“For internal confidential counselors, it is important to clearly define the task and role description. Through adequate training, they can perform their duties well and confidentially, thereby enhancing the quality and professionalism within the organization. Make a conscious choice for a well-trained internal confidential counselor so that they are optimally able to fulfill this role successfully. In this way, you as an organization not only show care for the well-being of your employees, but you also demonstrate to supervisory bodies, including the Dutch Labor Inspectorate, that you have organized things correctly.

Two female friends talking and holding hands. Chat, speech bubble, chair flat vector illustration. Communication and friendship
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Ensure Training for Internal Confidential Counselors

For internal confidential counselors, it’s crucial to define their tasks and roles clearly. Through proper training, they can perform their duties well and confidentially, thus enhancing the quality and professionalism within the organization. Choose a well-trained internal confidential counselor deliberately, so they are optimally equipped to fulfill this role successfully. In this way, your organization not only shows care for the well-being of your employees but also demonstrates to supervisory bodies, including the Dutch Labor Inspectorate, that you have organized things correctly.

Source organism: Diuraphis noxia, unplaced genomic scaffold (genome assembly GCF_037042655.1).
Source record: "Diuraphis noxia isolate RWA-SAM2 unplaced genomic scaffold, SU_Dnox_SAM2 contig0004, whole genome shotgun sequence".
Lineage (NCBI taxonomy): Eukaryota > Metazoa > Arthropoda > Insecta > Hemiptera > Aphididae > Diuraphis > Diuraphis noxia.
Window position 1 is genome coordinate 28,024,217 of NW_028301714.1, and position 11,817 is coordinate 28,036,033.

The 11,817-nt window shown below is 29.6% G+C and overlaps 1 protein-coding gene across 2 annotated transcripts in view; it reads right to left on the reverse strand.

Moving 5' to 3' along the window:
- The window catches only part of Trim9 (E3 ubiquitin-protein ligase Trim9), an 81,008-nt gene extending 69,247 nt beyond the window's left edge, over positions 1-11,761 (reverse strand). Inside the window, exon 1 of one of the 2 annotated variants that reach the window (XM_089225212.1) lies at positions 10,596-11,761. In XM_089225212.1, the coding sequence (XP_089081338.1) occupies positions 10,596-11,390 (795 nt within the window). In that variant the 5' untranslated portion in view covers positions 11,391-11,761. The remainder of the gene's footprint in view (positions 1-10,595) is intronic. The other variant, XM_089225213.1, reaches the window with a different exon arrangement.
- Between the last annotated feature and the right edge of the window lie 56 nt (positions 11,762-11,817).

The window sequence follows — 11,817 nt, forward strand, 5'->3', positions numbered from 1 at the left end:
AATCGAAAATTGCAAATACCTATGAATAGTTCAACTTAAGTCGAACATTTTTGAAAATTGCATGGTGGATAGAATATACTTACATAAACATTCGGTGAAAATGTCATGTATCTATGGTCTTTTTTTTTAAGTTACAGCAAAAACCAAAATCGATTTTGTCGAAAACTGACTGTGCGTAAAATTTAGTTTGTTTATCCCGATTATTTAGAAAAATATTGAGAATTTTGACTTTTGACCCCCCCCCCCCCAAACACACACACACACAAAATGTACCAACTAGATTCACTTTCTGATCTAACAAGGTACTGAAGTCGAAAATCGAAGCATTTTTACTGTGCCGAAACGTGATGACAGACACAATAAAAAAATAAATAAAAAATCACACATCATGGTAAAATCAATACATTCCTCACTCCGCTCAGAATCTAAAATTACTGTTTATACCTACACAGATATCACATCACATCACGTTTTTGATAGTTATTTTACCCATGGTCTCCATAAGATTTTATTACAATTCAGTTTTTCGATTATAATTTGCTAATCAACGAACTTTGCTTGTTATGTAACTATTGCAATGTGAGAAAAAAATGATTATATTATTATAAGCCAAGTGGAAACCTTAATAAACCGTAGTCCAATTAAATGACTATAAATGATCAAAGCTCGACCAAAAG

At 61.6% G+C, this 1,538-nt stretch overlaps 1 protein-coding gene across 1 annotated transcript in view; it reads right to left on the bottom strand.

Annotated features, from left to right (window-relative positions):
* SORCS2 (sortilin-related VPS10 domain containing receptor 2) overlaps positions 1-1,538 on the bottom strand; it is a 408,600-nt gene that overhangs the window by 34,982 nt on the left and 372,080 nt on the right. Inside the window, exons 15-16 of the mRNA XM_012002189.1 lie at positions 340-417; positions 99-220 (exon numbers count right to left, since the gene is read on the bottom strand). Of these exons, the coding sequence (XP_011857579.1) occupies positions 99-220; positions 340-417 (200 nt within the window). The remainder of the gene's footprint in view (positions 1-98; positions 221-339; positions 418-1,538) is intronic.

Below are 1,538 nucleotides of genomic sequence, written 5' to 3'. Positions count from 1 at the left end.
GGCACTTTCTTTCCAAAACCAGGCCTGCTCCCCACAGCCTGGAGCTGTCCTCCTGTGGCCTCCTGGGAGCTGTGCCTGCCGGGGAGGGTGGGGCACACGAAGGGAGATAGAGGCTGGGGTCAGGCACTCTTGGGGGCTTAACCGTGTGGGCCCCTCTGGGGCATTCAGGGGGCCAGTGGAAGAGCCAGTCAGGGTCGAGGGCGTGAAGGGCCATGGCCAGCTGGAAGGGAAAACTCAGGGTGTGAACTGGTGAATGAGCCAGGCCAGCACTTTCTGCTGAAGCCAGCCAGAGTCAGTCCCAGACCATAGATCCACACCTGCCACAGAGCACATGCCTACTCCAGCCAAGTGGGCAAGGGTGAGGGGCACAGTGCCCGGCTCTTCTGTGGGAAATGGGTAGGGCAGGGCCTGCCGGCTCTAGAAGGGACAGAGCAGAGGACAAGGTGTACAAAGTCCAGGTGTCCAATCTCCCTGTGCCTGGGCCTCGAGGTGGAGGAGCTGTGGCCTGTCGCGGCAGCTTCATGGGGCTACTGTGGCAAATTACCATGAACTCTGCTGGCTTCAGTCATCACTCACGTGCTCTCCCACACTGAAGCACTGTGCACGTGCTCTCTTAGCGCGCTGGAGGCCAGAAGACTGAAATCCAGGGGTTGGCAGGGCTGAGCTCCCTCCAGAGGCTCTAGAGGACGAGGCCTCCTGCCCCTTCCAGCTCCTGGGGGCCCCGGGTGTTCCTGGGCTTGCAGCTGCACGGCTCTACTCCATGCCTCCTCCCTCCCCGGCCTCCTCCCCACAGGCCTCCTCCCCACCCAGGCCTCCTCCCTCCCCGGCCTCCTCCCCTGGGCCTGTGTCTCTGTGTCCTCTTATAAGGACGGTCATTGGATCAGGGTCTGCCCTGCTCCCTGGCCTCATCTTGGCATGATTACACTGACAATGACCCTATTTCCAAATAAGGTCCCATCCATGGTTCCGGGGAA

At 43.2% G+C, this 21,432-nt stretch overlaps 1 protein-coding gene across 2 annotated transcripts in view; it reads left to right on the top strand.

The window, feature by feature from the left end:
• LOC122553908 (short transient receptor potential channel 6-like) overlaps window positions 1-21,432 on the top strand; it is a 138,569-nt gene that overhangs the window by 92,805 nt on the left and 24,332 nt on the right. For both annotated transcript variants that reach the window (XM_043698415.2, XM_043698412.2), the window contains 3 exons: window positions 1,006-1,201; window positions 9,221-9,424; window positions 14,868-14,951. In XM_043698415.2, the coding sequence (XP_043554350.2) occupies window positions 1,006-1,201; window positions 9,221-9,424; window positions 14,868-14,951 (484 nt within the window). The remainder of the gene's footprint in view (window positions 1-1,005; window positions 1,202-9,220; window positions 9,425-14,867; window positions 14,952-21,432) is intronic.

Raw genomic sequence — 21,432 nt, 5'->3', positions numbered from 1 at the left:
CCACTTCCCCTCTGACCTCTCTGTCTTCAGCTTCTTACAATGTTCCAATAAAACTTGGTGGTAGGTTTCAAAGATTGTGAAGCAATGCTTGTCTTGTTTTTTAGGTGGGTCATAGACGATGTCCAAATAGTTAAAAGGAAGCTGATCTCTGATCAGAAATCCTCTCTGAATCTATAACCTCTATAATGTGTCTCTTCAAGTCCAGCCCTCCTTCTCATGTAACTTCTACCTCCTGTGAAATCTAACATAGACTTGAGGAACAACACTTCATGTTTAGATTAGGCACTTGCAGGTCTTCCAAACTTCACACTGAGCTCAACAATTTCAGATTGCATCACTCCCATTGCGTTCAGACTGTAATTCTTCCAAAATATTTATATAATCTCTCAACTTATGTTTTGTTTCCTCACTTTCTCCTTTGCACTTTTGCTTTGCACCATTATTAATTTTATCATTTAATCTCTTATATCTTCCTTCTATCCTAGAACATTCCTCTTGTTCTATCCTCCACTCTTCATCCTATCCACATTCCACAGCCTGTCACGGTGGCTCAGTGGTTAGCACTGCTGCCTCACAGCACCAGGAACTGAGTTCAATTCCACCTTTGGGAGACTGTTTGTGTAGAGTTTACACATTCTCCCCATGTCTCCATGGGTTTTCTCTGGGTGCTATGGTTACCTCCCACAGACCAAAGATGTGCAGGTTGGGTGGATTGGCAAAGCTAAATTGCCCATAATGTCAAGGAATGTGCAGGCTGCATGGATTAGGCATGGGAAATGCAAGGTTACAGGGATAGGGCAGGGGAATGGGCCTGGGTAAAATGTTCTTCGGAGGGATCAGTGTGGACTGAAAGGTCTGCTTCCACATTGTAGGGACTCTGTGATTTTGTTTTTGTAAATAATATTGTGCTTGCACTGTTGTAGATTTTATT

Kirsten Heukels is an independent entrepreneur and owner of 1for2 Social Innovation. She is internationally active as a profiler, analyzing the combination of micro-expressions in the face, body language, and voice use. She applies these skills in her work as a crisis and hostage negotiator. Additionally, she coaches individuals and teams to achieve excellent communication and, thereby, collaboration. Among others, she serves as an external confidential counselor for organizations like the KNVB, Odin, and Embraer.

Extern: 1 for 2 Social Innovation, heeft speciaal voor kleinere organisaties, een specifiek abonnement gemaakt voor een externe vertrouwenspersoon. Bel gerust voor meer informatie en tips, naar 06-26 456 545